Welcome to a new and tiny revolution! It’s called the Sphero Mini, and it’s here to show that big fun can come in very small packages. If you’re a fan of Sphero’s other amazing app-enabled robots (including the very cool Sphero Star Wars droids), then keep on reading for the full report on this cool new member of the fun Sphero family.


Sphero Mini – Small Ball, BIG Fun

The Sphero Mini could rightly be called a scaled down version of the Sphero SPRK+ Robotic Ball, but it’s actually a lot more than just that. With its very own app (the Sphero Mini App) and a number of seriously cool features, the Sphero Mini is not only a more affordable version of Sphero’s other robotic ball toys, but it’s also a great new addition to the Sphero family of fun and educational robots. Among its coolest features are the ability to drive it all over your house (pretty much anywhere a ball can reasonably roll to), compatibility with multiple Sphero apps (coming soon you’ll be able to use it with the Sphero Edu App for educational play), the ability to drive it by various means (including a joystick, by tilting your phone, by using a slingshot feature built into the Sphero Mini App, and even by using your very own facial expressions), and the ability to play 3 very fun little video games on your smart device using the ball itself as your controller.


This last feature currently includes games called Round Trip (a brick busting game), Lightspeed Drifter (a challenging driving game), and Exile II (a flying game where you have to shoot and break up asteroids), but you never know when more games might be developed and released in future app upgrades. This ability to constantly evolve is, after all, one of the most special aspects of Sphero’s robotic toys.


Another interesting tidbit about the Sphero Mini that doesn’t apply to other Sphero App-Enabled Robots is that you can (and indeed must) actually take it apart. The Sphero Mini easily splits in half to allow the tiny robot inside to come out, which is essential to the battery charging process. By the way, that process takes approximately one hour to complete, yet strangely enough only provides 45 minutes of total play time. Oh well!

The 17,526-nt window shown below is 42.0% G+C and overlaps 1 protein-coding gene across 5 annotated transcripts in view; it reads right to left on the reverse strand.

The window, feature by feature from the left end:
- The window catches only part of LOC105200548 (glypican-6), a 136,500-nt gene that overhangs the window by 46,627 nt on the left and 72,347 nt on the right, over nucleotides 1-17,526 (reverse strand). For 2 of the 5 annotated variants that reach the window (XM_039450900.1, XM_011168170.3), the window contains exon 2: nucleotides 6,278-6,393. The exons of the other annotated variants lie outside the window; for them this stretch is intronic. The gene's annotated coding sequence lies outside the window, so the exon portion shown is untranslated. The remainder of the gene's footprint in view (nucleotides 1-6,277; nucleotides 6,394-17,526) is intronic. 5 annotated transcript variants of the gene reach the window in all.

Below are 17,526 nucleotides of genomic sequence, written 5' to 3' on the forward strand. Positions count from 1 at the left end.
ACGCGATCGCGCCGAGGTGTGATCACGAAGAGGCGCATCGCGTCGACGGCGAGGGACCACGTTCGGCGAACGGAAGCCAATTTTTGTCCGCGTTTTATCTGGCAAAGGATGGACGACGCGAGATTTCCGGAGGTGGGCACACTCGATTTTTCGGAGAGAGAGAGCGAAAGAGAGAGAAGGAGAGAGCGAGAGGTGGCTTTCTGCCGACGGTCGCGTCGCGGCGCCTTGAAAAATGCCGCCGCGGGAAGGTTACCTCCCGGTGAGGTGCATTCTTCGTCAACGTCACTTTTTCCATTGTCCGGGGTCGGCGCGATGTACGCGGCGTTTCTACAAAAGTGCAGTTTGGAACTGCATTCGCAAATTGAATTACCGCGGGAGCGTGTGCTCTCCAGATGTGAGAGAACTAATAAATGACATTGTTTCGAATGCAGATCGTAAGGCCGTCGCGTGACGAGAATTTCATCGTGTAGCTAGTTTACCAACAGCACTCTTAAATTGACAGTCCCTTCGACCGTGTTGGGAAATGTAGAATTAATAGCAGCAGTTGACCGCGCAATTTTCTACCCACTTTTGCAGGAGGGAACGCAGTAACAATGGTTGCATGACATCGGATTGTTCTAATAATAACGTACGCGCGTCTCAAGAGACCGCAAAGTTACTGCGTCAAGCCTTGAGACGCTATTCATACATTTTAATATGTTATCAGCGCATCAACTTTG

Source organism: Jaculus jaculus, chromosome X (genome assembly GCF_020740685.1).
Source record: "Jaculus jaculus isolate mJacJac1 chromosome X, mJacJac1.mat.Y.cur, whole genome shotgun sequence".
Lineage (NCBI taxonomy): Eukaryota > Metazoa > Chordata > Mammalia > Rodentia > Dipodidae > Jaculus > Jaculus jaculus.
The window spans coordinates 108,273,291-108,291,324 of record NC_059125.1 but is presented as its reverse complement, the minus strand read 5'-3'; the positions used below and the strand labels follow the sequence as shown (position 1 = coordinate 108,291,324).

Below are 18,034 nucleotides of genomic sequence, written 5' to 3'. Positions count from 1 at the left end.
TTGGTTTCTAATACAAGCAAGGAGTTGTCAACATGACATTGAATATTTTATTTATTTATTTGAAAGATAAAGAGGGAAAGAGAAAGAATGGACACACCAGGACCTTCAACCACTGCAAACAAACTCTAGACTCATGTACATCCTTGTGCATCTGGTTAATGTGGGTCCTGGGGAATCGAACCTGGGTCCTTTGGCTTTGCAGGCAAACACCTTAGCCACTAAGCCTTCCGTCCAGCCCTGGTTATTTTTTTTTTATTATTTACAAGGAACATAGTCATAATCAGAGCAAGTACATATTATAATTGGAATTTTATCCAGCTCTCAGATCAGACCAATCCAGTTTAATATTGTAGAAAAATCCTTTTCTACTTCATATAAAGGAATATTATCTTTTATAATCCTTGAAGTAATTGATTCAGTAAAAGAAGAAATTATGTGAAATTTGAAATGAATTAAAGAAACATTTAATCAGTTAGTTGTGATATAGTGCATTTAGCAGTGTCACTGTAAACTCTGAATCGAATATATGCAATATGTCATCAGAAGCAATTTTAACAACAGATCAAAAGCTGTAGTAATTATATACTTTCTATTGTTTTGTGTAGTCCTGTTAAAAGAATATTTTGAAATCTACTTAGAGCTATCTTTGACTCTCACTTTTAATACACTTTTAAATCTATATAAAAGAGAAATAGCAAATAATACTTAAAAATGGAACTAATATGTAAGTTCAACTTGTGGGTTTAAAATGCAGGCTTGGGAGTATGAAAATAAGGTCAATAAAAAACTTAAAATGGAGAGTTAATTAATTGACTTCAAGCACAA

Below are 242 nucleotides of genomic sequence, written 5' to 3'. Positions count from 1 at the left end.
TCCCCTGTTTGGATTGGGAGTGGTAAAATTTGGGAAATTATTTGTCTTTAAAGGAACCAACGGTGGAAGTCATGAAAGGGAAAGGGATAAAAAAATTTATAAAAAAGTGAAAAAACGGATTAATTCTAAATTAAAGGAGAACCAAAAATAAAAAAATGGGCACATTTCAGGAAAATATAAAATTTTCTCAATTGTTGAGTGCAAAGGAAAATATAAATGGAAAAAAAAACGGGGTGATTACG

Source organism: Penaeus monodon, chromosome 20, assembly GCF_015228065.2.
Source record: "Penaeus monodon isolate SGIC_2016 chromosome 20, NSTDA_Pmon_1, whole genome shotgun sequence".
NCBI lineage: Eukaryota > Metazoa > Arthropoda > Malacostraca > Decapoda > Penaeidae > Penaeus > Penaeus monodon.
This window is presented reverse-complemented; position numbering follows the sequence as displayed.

Another fun fact about the Mini is that is has an impressive (considering its small size) 10 meter range, and it also goes quite fast, with a top speed of up to 1 m per second (very impressive!). Of course, the Sphero Mini works via Bluetooth and is controlled directly through your smart phone (or other similar device, as if you hadn’t already figured that out.). Finally, the Sphero Mini comes in a delightful array of colours—five of them in all (there’s white, pink, green, blue, and orange, as you can see in the above photo).


Playing in Miniature

My experience testing and playing with the Sphero Mini certainly wasn’t tiny. I really enjoyed this thing a lot. In fact, probably a whole lot more than I should have considering my greatly advanced age! 😛 In any case, the Sphero Mini comes with 6 tiny, colourful, rubber bowling pins and 3 orange traffic cones that provide additional ways to enjoy this robotic ball. For example, you can set up the traffic cones in a pattern that you then try to navigate with the ball using one of its above mentioned driving methods. Or, you can set up the 6 bowling pins and try to knock them over by directing the ball into them. I actually tried both of these games myself and found it incredibly challenging. Probably the easiest way to tackle the bowling game is to use the sling slot driving method to send the ball careening towards the pins in a very straight line. I, however, tried to use he joystick method to drive the ball into the pins. Unfortunately, due to the considerable speed of this tiny ball and the difficult in controlling it accurately at top speed (at the present time, there is no way to dampen down the ball’s speed in the app settings), I found I mostly just kept missing the pins and driving all around them. Still, it was fun to try!